Boston Harbor Sediments


SEDIMENT TYPES IN BOSTON HARBOR
DETERMINE THE EXTENT OF POLLUTION

Since the Boston Harbor Project began, the harbor's sediments have been changing. Levels of lead and other heavy metals are much less than what they were years ago. There is less organic matter settling on the harbor floor, and the sediments are more oxygenated, both of which are good for the bottom-dwelling community, or benthos. The benthos is not only increasingly abundant, it is more diverse. These are truly signs of a recovering Boston Harbor.

In the harbor, land contours, currents, and waves create different sedimentary environments, which can be categorized as erosional, depositional, and intermediate.

Erosional areas include much of the harbor’s shoreline as well as the Outer Harbor islands. They are rocky and support seaweeds and animals like snails, blue mussels, barnacles, and sea urchins.

The locations of the treatment plant outfalls in erosional areas minimized the local impacts of those discharges on the sediments. This is because the solids were carried to depositional areas elsewhere in the harbor or further offshore. Depositional sediments in the harbor can collect contaminants from quite distant sources. A University of Massachusetts study conducted in the late 1980s found that contaminants in a muddy area of Dorchester Bay did not come from a nearby CSO as expected, but from sewage sludge discharged from the Nut Island Treatment Plant—more than 4 miles away.

Depositional environments are found in large areas of the central, southern, and northwestern harbor. These muddy bottoms are home to animals like worms, clams, and crustaceans. In depositional areas, weak tidal currents or depressions in the sea floor allow solids to settle and become soft sediments. These areas are most affected by pollution because toxic materials and oxygen-consuming organic matter tend to stick to solid particles and settle with them. MWRA’s monitoring focuses on depositional environments, specifically, sediment contamination,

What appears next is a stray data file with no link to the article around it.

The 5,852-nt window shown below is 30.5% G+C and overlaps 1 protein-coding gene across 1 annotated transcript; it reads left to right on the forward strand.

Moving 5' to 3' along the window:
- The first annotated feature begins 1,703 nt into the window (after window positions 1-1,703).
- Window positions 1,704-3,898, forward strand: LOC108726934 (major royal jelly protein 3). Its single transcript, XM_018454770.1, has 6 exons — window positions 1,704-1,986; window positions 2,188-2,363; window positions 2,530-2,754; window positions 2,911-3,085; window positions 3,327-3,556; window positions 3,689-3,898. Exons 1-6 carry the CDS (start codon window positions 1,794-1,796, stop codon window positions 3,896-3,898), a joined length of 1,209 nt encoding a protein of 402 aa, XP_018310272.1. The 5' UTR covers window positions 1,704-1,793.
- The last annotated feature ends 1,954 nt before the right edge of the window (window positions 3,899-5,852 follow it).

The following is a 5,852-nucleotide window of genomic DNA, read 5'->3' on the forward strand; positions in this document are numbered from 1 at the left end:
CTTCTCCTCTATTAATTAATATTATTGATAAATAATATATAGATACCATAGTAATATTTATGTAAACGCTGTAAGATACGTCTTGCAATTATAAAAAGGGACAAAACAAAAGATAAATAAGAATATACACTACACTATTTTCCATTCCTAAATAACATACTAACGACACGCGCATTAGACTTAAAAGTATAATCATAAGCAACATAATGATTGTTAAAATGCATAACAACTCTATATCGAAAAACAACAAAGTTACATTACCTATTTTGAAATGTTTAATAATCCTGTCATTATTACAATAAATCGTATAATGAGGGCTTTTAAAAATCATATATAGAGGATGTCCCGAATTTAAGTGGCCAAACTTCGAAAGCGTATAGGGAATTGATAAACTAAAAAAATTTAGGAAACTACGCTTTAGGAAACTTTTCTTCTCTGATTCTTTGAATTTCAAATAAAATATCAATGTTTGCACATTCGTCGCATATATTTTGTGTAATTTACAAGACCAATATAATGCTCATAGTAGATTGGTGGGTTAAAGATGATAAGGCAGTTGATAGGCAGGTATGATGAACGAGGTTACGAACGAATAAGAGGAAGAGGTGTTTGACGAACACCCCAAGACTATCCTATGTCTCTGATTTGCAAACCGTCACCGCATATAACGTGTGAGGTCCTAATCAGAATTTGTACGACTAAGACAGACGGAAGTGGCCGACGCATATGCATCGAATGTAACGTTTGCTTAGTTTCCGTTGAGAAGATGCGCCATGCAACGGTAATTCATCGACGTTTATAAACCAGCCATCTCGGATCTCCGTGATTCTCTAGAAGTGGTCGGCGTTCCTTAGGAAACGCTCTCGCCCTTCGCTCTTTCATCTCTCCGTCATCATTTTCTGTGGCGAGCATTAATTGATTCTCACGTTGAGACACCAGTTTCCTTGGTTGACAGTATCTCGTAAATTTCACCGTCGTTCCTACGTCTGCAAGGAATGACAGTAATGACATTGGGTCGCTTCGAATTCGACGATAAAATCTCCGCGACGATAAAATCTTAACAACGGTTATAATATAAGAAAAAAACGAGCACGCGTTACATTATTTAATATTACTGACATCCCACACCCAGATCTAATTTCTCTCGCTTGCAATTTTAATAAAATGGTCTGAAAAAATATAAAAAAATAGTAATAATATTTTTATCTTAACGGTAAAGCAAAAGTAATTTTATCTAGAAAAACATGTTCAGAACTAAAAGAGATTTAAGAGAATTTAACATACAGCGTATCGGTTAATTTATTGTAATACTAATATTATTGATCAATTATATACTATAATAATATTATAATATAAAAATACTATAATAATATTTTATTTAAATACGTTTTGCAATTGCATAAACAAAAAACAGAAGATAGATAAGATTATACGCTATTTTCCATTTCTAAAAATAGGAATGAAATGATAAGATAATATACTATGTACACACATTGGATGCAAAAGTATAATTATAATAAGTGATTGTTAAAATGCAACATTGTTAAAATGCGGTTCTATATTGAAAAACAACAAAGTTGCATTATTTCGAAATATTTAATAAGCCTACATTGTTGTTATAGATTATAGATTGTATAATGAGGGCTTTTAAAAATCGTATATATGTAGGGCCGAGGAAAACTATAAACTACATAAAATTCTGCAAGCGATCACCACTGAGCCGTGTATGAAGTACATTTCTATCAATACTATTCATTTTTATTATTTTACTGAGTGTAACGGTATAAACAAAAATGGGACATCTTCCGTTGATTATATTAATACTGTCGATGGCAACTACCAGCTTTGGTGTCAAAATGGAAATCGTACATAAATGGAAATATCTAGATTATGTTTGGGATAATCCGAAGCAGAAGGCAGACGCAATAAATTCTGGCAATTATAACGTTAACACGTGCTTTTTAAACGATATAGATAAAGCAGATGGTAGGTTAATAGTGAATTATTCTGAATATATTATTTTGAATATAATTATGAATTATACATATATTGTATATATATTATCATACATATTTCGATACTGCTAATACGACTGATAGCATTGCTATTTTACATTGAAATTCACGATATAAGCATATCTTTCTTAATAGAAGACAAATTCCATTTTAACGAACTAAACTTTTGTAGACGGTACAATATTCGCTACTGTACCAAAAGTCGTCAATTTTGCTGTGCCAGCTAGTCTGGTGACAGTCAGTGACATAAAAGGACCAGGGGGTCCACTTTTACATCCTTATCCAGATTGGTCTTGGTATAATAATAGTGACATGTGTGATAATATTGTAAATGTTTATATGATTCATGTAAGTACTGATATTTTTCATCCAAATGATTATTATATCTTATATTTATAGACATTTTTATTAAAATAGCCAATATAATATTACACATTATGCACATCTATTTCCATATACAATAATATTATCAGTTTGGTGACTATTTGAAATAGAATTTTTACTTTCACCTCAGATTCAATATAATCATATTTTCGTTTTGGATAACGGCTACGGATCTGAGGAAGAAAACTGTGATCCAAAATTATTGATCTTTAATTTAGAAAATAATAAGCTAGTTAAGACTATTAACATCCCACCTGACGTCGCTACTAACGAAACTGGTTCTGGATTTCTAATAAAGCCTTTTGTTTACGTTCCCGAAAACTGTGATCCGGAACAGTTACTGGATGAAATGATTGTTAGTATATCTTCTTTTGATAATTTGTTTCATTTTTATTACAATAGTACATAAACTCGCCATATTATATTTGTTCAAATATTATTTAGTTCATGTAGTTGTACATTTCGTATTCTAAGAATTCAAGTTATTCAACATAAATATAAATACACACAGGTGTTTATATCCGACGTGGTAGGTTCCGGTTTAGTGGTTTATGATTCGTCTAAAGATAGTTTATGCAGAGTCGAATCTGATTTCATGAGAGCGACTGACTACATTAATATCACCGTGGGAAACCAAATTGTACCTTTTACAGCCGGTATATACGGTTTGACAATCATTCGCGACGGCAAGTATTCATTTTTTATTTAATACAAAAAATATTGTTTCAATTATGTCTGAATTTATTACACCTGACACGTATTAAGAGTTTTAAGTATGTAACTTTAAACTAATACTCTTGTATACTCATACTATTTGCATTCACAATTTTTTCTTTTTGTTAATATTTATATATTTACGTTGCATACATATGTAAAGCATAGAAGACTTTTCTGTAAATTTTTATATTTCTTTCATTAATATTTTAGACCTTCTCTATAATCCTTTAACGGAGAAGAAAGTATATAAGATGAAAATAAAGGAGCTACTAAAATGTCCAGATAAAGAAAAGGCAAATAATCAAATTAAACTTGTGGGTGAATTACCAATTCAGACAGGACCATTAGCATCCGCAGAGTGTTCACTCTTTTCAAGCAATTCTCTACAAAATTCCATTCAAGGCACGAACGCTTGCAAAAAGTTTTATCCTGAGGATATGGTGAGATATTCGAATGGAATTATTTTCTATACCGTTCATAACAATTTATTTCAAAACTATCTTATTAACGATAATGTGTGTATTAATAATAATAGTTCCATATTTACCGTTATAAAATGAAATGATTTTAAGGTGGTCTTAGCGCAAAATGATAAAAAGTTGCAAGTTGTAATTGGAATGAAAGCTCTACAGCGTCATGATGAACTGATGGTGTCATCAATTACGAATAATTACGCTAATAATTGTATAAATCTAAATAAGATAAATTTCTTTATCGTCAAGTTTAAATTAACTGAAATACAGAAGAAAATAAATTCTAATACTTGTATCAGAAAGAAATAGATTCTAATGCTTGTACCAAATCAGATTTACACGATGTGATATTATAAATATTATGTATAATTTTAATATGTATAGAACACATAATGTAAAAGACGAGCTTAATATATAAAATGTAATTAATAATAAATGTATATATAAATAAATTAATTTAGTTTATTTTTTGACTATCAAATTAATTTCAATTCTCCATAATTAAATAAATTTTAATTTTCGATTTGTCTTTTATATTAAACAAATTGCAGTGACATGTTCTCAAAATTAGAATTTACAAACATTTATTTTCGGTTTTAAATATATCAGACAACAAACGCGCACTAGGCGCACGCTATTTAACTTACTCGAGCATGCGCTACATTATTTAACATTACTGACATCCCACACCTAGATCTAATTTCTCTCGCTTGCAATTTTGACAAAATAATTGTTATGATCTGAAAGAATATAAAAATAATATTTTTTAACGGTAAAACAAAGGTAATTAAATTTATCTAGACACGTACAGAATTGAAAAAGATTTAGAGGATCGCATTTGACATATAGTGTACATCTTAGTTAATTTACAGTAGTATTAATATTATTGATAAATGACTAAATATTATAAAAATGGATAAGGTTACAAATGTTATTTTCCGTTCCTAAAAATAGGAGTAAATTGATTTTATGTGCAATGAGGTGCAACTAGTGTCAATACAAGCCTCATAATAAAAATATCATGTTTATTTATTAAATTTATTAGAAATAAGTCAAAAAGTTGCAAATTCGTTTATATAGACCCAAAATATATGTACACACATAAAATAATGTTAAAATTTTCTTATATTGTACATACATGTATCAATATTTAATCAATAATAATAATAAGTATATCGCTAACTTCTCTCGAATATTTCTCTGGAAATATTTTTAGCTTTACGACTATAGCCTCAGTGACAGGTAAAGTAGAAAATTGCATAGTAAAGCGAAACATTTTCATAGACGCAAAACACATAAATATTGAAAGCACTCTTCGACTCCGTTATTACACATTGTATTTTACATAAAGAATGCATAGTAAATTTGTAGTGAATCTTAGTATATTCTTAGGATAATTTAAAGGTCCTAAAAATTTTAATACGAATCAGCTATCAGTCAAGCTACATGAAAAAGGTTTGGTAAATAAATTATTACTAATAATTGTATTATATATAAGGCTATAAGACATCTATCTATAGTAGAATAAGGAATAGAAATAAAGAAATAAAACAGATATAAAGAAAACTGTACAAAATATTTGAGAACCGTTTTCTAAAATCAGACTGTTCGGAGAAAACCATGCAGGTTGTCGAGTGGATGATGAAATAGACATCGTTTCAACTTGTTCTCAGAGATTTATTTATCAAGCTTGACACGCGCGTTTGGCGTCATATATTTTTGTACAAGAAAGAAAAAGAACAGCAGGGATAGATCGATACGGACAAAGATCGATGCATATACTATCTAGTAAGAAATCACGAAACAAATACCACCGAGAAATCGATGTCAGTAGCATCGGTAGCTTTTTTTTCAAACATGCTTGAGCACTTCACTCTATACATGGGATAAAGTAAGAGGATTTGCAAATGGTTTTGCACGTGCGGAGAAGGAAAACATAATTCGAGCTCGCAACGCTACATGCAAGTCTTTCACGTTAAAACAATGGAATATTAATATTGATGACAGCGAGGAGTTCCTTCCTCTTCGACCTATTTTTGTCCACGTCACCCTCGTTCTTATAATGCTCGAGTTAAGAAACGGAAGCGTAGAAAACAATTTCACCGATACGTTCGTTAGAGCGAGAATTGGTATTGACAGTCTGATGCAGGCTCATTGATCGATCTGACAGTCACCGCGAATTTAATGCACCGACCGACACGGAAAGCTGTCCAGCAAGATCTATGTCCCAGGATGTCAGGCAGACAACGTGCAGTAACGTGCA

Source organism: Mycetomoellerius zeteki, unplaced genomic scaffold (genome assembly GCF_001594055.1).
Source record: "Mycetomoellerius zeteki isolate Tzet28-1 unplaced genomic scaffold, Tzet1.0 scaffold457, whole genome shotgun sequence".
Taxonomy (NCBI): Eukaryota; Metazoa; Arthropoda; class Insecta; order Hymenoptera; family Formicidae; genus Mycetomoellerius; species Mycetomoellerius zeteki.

sediment metabolism, and the health of the benthic community.

Intermediate areas alternate between depositional and erosional, depending on changing currents and waves.

Before 1991, the solids (sludge) and scum removed as part of primary sewage treatment were broken down by bacteria ("digested") after being separated out in settling tanks. Then, the mixture was discharged along with the chlorinated effluent into the harbor on the outgoing tide. This black, smelly substance, that included floating pieces of trash, represented the worst results of the old treatment plants, and the most memorable ones for boaters.

Today, scum is landfilled. Sludge is processed into fertilizer pellets for gardening and landscaping. The days of scum and sludge in the harbor are, fortunately, long-gone.

Sludge from the treatment plant is made into fertilizer